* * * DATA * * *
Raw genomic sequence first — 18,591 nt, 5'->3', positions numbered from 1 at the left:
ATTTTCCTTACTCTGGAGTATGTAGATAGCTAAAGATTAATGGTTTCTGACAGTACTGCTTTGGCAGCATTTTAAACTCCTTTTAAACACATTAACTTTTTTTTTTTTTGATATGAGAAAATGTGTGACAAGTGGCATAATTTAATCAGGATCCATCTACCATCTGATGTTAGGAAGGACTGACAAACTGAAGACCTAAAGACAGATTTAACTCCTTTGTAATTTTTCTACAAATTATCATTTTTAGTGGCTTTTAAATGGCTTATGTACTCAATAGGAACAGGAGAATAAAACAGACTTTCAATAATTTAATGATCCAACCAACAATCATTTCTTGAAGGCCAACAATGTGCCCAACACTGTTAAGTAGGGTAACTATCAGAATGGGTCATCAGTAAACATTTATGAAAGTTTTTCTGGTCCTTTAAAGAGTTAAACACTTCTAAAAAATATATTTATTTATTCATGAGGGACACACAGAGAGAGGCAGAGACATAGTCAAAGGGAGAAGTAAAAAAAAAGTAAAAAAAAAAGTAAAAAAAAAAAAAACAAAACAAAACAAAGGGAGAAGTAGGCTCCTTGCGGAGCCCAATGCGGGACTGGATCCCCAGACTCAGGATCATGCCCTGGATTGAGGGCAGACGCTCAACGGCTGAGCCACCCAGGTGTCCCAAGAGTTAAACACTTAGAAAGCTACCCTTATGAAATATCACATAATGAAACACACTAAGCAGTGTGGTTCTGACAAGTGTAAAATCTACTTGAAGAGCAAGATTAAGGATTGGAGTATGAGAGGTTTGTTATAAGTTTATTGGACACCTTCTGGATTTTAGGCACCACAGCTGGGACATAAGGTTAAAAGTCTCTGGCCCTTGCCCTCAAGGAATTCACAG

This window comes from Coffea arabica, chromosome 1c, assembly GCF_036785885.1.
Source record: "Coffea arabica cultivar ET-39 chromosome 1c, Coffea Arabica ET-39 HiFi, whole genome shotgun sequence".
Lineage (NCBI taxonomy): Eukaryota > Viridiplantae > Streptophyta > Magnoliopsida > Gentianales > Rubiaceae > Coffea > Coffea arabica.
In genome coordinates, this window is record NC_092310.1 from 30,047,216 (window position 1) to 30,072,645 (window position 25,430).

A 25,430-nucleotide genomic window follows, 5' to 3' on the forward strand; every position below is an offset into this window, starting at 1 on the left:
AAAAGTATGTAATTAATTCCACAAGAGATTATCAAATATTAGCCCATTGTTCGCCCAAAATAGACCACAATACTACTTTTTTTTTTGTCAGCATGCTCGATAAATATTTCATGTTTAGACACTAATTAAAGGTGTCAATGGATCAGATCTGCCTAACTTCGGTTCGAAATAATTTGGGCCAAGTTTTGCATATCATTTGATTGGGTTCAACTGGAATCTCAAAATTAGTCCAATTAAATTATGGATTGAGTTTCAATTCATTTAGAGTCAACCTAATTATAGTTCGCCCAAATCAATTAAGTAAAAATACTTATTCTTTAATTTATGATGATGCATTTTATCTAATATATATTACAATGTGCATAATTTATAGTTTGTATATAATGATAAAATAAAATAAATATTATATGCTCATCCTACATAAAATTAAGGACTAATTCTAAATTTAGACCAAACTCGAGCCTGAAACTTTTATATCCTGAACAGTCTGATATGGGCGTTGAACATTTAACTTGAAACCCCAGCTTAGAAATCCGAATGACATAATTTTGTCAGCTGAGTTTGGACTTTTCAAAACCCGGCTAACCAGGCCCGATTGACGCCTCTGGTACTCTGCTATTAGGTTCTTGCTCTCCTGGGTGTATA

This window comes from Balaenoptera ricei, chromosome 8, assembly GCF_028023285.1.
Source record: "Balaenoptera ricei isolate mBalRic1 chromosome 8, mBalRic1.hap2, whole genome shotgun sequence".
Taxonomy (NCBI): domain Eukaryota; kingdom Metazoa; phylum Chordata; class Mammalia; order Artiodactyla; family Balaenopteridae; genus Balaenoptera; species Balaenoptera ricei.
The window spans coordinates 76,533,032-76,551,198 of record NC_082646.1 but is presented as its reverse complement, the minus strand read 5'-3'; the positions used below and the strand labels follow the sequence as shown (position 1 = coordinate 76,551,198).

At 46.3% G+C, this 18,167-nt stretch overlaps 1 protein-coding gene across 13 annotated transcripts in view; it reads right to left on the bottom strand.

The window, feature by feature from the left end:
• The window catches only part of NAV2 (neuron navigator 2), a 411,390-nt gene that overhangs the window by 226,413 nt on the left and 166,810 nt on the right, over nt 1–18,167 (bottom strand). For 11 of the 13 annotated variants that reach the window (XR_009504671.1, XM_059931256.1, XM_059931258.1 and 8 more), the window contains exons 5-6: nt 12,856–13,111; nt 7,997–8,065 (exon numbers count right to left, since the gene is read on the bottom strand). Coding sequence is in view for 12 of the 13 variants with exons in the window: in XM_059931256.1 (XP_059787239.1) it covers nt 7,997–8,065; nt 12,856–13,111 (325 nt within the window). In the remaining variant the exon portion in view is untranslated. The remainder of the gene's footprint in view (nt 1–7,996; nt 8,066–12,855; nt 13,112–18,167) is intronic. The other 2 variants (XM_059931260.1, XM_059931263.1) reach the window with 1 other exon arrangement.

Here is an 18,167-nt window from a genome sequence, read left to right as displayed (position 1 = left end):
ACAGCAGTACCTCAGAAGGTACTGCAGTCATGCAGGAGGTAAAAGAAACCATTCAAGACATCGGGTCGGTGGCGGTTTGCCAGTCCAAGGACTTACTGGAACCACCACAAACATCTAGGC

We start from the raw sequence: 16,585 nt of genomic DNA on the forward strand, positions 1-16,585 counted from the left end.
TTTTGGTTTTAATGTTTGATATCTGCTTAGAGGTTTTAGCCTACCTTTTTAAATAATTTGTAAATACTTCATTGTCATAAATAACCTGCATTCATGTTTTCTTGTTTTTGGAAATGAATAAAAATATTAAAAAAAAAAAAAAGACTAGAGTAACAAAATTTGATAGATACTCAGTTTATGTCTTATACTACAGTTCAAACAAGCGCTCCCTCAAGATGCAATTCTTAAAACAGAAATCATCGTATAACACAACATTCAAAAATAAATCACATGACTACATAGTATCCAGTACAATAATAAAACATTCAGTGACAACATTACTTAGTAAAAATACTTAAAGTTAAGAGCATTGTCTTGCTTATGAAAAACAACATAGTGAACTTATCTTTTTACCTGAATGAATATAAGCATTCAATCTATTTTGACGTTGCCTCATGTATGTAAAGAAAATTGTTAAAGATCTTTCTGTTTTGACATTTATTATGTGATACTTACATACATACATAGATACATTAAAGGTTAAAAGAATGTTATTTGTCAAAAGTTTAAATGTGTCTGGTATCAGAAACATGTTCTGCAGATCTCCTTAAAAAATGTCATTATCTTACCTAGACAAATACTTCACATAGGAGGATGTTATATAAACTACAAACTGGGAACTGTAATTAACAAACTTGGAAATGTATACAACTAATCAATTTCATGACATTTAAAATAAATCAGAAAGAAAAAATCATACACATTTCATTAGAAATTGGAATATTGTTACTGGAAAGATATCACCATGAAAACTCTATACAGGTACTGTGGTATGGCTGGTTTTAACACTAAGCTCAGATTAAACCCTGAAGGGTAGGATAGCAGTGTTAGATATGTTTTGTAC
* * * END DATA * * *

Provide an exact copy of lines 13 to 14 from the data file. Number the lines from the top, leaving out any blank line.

At 46.3% G+C, this 18,167-nt stretch overlaps 1 protein-coding gene across 13 annotated transcripts in view; it reads right to left on the bottom strand.

The window, feature by feature from the left end: